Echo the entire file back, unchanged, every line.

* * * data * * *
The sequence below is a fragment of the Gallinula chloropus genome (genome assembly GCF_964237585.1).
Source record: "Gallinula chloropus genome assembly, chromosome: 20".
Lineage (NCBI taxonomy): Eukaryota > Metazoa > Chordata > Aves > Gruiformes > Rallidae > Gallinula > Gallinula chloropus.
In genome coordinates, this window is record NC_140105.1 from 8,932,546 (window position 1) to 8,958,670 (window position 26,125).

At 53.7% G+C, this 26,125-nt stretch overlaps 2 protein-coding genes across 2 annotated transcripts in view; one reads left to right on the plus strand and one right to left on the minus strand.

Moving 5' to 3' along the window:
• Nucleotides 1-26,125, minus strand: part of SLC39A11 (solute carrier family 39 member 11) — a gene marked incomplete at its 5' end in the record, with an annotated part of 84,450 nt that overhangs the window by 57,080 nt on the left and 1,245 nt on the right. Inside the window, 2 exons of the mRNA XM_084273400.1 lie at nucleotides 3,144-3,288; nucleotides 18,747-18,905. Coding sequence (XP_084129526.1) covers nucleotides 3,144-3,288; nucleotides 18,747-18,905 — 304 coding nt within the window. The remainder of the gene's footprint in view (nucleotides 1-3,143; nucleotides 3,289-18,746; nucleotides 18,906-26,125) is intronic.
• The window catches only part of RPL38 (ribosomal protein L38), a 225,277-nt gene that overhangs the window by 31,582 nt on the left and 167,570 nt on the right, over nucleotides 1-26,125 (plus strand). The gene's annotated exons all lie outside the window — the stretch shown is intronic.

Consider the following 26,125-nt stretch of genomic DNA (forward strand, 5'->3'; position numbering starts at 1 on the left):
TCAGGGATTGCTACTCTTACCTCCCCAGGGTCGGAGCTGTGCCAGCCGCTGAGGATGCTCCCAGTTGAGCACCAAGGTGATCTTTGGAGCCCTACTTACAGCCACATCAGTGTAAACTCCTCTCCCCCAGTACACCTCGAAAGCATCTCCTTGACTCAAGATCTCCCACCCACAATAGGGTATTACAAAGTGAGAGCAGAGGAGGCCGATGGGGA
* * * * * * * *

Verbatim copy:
The sequence below is a fragment of the Gallinula chloropus genome (genome assembly GCF_964237585.1).
Source record: "Gallinula chloropus genome assembly, chromosome: 20".
Lineage (NCBI taxonomy): Eukaryota > Metazoa > Chordata > Aves > Gruiformes > Rallidae > Gallinula > Gallinula chloropus.
In genome coordinates, this window is record NC_140105.1 from 8,932,546 (window position 1) to 8,958,670 (window position 26,125).

At 53.7% G+C, this 26,125-nt stretch overlaps 2 protein-coding genes across 2 annotated transcripts in view; one reads left to right on the plus strand and one right to left on the minus strand.

Moving 5' to 3' along the window:
• Nucleotides 1-26,125, minus strand: part of SLC39A11 (solute carrier family 39 member 11) — a gene marked incomplete at its 5' end in the record, with an annotated part of 84,450 nt that overhangs the window by 57,080 nt on the left and 1,245 nt on the right. Inside the window, 2 exons of the mRNA XM_084273400.1 lie at nucleotides 3,144-3,288; nucleotides 18,747-18,905. Coding sequence (XP_084129526.1) covers nucleotides 3,144-3,288; nucleotides 18,747-18,905 — 304 coding nt within the window. The remainder of the gene's footprint in view (nucleotides 1-3,143; nucleotides 3,289-18,746; nucleotides 18,906-26,125) is intronic.
• The window catches only part of RPL38 (ribosomal protein L38), a 225,277-nt gene that overhangs the window by 31,582 nt on the left and 167,570 nt on the right, over nucleotides 1-26,125 (plus strand). The gene's annotated exons all lie outside the window — the stretch shown is intronic.

Consider the following 26,125-nt stretch of genomic DNA (forward strand, 5'->3'; position numbering starts at 1 on the left):
TCAGGGATTGCTACTCTTACCTCCCCAGGGTCGGAGCTGTGCCAGCCGCTGAGGATGCTCCCAGTTGAGCACCAAGGTGATCTTTGGAGCCCTACTTACAGCCACATCAGTGTAAACTCCTCTCCCCCAGTACACCTCGAAAGCATCTCCTTGACTCAAGATCTCCCACCCACAATAGGGTATTACAAAGTGAGAGCAGAGGAGGCCGATGGGGA